Job 34:23
For he will not lay on man more than right; that he should enter into judgment with God.
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(23) For he will not lay upon man more than righti.e., so much that he should enter into judgment with God. This is probably the meaning, as the Authorised Version; but some render, “He needeth not yet again to consider a man that he should go before God in judgment.” He hath no need to consider any man’s case twice or to rectify His first decision. He is infallible, and cannot do otherwise than right, whatever He does.

34:16-30 Elihu appeals directly to Job himself. Could he suppose that God was like those earthly princes, who hate right, who are unfit to rule, and prove the scourges of mankind? It is daring presumption to condemn God's proceedings, as Job had done by his discontents. Elihu suggests divers considerations to Job, to produce in him high thoughts of God, and so to persuade him to submit. Job had often wished to plead his cause before God. Elihu asks, To what purpose? All is well that God does, and will be found so. What can make those uneasy, whose souls dwell at ease in God? The smiles of all the world cannot quiet those on whom God frowns.For he will not lay upon man more than right - Very various translations have been given of this verse. According to our common version, it means that God will not deal with man in such a manner as to give him just reason for calling in question the rectitude of the divine dealings. He shall in no case receive more than his sins deserve, so as to give him cause for complaint. This is undoubtedly a correct sentiment; but it may be doubted whether it is the sense conveyed by the original. Umbreit renders it:

Denn er braucht auf einem Mann nicht lang zu achten

Um ihm vor Gott in das Gericht zn ziehen.

"For he needs not long to regard a man in order to bring him before God in judgment" - meaning that he has all power; that he can at once see all his character; and that he can bring him at once to his bar. This translation undoubtedly accords with the general scope of the argument. Noyes renders it:

He needeth not attend long to a man,

To bring him into judgment before God.

Wemyss renders it in a similar way:

He has no need of laborious inquiry,

In order to convict men at his tribunal.

Rosenmuller gives a similar sense to the passage. According to this, the meaning is, that there is no need that God should give long attention to a man, or go into a protracted investigation, in order that he may bring him to judgment. He knows him at a glance. He can at once convict him, and can decide the case in a moment without danger of error. Human tribunals are under a necessity of long and patient investigation, and then are often deceived; but no such necessity, and no such danger, pertains to God. This interpretation agrees with the scope of the passage (compare the notes at Job 34:24), and seems to me to be correct. The Hebrew literally is, "For not upon man will he place (scil. his mind or attention) long that he should go before God in judgment;" that is, there is no need of long and anxious investigation on his part, in order that he may prove that it is right for him to cut man off. He may do it at once, and no one has a right to complain.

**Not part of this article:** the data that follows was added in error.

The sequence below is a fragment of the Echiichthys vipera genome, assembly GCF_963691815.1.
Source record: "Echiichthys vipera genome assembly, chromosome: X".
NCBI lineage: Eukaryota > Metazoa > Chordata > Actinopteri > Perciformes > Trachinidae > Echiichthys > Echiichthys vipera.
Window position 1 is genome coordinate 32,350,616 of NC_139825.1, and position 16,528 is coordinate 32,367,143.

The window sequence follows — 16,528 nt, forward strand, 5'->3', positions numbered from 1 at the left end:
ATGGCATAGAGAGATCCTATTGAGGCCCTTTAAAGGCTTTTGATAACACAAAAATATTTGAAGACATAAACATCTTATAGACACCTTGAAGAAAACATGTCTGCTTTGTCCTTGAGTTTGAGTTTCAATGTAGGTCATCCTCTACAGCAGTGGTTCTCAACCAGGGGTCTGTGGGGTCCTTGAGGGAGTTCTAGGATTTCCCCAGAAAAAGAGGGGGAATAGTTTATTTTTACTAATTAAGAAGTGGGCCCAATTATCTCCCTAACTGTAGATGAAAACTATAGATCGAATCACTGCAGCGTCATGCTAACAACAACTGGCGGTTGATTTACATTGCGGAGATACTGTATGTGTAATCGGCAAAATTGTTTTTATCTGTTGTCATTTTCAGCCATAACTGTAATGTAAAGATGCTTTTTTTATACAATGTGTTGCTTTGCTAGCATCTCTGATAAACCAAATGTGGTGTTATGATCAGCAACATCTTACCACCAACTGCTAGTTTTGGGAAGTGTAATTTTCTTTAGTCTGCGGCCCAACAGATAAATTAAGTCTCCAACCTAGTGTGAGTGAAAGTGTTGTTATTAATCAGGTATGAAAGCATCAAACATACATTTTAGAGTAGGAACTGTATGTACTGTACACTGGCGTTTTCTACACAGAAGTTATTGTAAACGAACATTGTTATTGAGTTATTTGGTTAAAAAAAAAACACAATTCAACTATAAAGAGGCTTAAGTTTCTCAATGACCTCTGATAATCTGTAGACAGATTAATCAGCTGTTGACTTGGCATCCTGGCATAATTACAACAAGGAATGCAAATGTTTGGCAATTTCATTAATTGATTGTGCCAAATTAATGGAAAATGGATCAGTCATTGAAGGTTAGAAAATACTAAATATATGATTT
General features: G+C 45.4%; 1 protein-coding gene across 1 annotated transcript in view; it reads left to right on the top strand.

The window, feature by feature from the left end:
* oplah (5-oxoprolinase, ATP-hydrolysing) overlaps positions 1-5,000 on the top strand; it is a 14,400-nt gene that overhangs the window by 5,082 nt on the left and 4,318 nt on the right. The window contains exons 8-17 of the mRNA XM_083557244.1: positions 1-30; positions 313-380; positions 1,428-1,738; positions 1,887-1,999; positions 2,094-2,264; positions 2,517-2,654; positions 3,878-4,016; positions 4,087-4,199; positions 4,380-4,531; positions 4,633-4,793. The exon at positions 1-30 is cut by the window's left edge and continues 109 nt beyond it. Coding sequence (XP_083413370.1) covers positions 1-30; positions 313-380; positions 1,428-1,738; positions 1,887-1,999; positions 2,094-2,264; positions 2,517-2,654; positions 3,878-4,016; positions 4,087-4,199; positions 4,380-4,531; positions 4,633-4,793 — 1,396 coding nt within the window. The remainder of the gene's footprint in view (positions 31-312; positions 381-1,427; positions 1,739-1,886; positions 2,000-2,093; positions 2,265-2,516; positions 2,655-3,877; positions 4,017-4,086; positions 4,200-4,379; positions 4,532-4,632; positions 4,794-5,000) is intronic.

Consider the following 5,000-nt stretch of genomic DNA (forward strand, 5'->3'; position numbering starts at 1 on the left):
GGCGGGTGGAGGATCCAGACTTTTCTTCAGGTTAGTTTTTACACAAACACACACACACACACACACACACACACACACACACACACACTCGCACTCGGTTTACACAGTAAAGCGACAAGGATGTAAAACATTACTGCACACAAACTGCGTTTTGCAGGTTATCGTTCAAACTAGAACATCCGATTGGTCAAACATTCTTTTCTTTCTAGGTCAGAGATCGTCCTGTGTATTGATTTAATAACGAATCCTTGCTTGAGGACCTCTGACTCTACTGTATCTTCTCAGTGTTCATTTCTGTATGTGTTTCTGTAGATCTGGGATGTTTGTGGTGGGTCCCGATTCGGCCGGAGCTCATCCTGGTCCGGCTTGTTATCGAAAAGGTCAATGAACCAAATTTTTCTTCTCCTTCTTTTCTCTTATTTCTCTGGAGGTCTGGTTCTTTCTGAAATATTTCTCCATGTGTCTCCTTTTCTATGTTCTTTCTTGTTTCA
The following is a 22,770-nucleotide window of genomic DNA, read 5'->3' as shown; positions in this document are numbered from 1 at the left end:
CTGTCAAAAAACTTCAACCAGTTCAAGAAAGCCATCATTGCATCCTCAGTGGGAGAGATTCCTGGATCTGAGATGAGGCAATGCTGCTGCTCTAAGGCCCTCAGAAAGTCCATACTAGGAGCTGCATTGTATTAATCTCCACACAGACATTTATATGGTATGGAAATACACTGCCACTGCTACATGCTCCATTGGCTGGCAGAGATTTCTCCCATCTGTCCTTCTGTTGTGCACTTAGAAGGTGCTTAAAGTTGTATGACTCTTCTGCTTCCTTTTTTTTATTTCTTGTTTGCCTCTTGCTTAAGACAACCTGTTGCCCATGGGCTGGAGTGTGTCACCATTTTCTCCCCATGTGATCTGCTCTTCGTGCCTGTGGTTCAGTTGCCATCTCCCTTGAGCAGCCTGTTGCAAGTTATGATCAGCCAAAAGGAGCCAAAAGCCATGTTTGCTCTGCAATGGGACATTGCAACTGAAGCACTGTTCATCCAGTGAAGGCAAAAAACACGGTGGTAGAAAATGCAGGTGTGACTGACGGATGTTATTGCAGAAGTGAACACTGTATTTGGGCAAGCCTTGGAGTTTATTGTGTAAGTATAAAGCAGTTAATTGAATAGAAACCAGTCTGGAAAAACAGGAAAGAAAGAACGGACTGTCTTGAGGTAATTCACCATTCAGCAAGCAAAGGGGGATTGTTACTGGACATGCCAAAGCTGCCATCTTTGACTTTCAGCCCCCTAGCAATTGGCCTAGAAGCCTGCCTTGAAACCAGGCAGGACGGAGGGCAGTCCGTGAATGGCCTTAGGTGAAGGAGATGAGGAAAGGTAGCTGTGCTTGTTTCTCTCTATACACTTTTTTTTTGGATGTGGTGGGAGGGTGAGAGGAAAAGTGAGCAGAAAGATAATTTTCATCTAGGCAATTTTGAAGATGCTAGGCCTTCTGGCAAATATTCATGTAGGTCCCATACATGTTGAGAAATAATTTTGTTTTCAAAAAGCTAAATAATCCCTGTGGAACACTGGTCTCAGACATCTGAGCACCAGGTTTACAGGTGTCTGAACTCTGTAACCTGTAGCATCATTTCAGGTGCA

23. (1Co 10:13; La 3:32; Isa 27:8). Better, as Umbreit, "He does not (needs not to) regard (as in Job 34:14; Isa 41:20) man long (so Hebrew, Ge 46:29) in order that he may go (be brought by God) into judgment." Literally, "lest his (attention) upon men" (Job 11:10, 11). So Job 34:24, "without number" ought to be translated, "without [needing any] searching out," such as has to be made in human judgments. More than right; more or heavier punishments than they deserve, or than are proportionable to their sins, which he accurately observes, as was now said, and therefore can suit punishments to them.

That he should enter into judgment with God; thereby to give him any pretence or occasion of entering into judgment with him, or condemning his proceedings; for which there might seem to be some colour, if God did lay upon man more than right. And therefore thou, O Job, hadst no cause for thy complaints against God. For he will not lay upon man more than right,.... Neither in a way of duty, his law being holy, just, and good, not any of his commandments grievous, but all his precepts concerning all things right, his yoke easy and his burden light; nor in a way of punishment, always punishing then less than their iniquities deserve; nor in a way of chastisement, suffering nothing to befall his people but what is common to men; and he is faithful to bear them up under it and through it, and to make a way to escape out of it: or the phrase, "than right", being a supplement, may be left out, and the words be connected with what follows,